The world's attention has been focused on the coronavirus crisis but Yemen, Bangladesh and many others countries in Asia and Africa are also in the grips of another pandemic: cholera. The current cholera pandemic first emerged in the 1970s and has devastated many communities in low-income countries. Each year, cholera is responsible for an estimated 1.3 million to 4 million cases and 21,000 to 143,000 deaths worldwide.

Immunologist Hiroshi Kiyono and his team at the University of Tokyo hope they can be part of the solution: They're making a cholera vaccine out of rice.

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Sarah Philip
Sarah Philip is a London-based freelance journalist who writes about science, film and TV. You can follow her on Twitter @sarahph1lip.
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The entrepreneurs Tawfiq Nasr Allah (left, standing) and Benoit Illy (right, sitting down) at Fairbrics' lab in Clichy, France.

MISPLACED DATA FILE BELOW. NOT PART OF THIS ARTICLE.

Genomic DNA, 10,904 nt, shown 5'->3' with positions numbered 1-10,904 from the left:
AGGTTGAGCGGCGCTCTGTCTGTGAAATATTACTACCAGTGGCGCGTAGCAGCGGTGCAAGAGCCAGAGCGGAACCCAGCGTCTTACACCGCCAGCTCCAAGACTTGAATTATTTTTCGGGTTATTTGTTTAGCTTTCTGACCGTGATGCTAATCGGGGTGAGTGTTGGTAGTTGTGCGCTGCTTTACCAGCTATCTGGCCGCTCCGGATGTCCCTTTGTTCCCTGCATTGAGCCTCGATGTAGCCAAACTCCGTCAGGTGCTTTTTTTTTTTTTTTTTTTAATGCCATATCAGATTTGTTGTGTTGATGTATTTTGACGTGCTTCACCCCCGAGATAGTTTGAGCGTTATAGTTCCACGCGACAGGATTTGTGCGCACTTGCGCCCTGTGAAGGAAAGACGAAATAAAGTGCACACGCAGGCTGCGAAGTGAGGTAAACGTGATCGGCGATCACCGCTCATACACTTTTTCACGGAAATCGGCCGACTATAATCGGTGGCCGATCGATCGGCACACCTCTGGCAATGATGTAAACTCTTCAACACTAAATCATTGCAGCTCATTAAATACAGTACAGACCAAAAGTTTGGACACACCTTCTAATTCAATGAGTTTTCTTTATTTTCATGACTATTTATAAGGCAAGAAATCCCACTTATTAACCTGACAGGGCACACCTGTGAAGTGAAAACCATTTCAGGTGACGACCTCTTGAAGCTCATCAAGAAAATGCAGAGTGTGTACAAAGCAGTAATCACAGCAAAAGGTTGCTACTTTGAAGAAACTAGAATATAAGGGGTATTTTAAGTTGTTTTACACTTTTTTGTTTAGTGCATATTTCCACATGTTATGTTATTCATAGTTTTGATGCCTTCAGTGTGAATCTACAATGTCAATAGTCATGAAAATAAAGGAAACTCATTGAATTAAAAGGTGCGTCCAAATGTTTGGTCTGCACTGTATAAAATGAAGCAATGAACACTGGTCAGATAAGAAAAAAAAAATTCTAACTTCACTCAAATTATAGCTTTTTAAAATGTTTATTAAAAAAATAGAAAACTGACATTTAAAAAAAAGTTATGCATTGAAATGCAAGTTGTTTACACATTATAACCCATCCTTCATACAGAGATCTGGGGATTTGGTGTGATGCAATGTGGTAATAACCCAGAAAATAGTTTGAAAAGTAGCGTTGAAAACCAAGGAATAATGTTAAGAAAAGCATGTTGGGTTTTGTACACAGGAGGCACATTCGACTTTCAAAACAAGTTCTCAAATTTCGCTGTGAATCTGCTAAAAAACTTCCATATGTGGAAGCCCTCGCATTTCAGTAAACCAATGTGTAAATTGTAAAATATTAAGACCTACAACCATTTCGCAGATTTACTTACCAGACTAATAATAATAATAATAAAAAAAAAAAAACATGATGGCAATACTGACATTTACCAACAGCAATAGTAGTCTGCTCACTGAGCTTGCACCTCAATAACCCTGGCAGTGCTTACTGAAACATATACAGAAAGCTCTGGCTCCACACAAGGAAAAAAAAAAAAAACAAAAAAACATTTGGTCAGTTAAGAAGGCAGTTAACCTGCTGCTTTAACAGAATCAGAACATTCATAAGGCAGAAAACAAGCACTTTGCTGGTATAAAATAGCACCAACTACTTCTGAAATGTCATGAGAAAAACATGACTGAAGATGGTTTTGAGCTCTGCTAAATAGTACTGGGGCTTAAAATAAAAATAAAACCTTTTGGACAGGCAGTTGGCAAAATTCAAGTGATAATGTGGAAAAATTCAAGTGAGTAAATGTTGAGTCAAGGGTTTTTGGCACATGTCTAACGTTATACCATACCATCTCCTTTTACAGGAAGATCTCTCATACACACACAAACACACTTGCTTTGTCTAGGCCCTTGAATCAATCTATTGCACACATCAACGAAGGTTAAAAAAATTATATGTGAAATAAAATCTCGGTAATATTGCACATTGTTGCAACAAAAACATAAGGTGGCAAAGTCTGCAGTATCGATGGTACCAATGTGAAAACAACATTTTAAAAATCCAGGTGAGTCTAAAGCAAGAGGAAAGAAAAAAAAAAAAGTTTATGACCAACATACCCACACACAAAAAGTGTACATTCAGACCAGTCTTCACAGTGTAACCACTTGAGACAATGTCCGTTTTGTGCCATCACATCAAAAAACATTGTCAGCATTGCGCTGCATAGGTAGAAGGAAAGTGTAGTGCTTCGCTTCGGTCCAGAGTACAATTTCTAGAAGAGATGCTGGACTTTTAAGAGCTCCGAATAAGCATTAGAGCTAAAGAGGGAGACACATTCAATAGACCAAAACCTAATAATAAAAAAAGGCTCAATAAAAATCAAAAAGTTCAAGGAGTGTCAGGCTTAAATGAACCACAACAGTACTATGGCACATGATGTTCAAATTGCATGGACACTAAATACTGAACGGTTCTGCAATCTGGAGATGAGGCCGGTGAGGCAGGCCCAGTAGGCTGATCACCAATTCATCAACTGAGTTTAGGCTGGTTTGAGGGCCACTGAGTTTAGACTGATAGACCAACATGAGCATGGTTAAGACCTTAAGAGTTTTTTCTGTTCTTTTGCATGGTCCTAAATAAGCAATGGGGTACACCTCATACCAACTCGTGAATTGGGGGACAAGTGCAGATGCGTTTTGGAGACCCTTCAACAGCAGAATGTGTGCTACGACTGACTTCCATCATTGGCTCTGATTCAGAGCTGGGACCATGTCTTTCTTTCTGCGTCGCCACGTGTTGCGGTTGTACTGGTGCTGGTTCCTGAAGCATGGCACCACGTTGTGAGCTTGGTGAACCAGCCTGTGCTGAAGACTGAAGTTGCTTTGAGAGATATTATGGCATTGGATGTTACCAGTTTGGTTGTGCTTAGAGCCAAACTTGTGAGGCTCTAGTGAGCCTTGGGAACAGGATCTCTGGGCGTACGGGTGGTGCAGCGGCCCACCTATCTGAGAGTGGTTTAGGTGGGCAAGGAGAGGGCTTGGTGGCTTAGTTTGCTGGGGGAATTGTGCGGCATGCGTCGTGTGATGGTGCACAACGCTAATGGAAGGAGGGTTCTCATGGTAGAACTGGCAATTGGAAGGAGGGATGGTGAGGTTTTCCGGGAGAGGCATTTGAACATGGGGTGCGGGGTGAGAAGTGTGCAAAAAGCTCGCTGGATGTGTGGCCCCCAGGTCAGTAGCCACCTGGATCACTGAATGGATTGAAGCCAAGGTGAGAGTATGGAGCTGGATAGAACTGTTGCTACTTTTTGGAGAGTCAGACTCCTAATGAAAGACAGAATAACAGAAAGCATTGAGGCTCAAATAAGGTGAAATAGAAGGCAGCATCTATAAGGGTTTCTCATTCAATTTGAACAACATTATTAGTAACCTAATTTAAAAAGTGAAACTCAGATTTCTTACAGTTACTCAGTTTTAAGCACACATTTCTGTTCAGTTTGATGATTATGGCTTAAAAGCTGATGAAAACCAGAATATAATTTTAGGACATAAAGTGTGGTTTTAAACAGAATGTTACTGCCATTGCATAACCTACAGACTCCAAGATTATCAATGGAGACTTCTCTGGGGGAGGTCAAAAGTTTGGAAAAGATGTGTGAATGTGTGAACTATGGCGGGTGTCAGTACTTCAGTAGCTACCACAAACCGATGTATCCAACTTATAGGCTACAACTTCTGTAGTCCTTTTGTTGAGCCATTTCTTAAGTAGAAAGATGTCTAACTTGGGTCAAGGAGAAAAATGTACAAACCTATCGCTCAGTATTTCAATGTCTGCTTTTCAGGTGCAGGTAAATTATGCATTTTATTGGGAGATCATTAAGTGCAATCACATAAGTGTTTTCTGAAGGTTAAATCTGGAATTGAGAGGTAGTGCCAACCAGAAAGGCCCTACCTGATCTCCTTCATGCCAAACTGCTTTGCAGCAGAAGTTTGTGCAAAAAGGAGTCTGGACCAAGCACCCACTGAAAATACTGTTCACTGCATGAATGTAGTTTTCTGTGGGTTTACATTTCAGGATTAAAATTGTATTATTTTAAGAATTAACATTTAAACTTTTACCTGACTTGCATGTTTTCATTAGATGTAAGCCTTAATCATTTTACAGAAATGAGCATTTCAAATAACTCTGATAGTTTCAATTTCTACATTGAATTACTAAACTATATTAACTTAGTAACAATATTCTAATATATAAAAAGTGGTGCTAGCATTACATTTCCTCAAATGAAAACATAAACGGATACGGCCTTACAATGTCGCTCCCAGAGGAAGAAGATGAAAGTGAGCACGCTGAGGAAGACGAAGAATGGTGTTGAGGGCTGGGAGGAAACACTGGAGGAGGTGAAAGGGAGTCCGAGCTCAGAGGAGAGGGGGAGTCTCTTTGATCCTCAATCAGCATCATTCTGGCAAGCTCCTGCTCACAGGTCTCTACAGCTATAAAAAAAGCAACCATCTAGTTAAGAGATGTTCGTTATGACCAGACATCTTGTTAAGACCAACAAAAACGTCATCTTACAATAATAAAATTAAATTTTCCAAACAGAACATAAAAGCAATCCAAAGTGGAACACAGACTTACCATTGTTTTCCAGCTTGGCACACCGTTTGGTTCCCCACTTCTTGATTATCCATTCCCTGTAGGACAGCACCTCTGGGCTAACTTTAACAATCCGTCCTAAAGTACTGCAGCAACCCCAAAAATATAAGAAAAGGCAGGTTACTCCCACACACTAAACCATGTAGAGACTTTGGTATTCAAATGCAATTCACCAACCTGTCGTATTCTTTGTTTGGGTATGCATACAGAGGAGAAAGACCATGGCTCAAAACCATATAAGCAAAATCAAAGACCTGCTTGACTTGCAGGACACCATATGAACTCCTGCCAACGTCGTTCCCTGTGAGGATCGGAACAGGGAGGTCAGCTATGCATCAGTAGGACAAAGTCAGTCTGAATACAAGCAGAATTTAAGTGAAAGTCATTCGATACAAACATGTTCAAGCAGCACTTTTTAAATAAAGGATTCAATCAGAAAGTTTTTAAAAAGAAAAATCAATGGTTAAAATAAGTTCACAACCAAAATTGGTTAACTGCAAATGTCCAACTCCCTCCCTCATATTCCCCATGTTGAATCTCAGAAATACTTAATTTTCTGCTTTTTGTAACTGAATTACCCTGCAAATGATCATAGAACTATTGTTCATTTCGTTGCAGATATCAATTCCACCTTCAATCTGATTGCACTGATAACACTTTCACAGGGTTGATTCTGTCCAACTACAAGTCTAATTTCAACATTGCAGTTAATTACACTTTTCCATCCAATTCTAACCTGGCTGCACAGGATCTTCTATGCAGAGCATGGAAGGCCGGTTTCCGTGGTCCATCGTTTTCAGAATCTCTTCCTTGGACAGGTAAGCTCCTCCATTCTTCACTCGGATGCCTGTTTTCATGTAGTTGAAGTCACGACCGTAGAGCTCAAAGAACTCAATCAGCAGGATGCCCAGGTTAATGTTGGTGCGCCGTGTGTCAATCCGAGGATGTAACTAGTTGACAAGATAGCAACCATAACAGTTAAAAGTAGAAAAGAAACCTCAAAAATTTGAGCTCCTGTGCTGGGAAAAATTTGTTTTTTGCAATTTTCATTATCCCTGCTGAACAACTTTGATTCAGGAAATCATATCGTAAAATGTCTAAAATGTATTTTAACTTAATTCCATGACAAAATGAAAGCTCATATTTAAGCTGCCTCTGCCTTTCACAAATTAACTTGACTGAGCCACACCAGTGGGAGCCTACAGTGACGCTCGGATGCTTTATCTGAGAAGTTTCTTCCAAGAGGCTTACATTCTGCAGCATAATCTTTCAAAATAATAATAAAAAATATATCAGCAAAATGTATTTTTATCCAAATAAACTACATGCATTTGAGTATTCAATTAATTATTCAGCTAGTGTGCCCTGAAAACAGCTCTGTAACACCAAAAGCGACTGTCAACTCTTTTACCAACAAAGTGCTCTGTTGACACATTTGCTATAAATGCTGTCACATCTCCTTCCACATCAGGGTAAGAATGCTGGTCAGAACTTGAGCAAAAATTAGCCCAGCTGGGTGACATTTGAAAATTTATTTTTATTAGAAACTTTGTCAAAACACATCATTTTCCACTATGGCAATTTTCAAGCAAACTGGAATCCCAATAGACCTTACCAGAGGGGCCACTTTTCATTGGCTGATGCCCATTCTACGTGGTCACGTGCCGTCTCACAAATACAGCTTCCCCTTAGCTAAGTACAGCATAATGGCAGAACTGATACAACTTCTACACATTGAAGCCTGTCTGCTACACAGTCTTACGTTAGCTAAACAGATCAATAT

Courtesy of Fairbrics

Each year the world releases around 33 billion tons of carbon dioxide into the atmosphere. What if we could use this waste carbon dioxide to make shirts, dresses and hats? It sounds unbelievable. But two innovators are trying to tackle climate change in this truly unique way.

Chemist Tawfiq Nasr Allah set up Fairbrics with material scientist Benoît Illy in 2019. They're using waste carbon dioxide from industrial fumes as a raw material to create polyester, identical to the everyday polyester we use now. They want to take a new and very different approach to make the fashion industry more sustainable.

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Sarah Philip
Sarah Philip is a London-based freelance journalist who writes about science, film and TV. You can follow her on Twitter @sarahph1lip.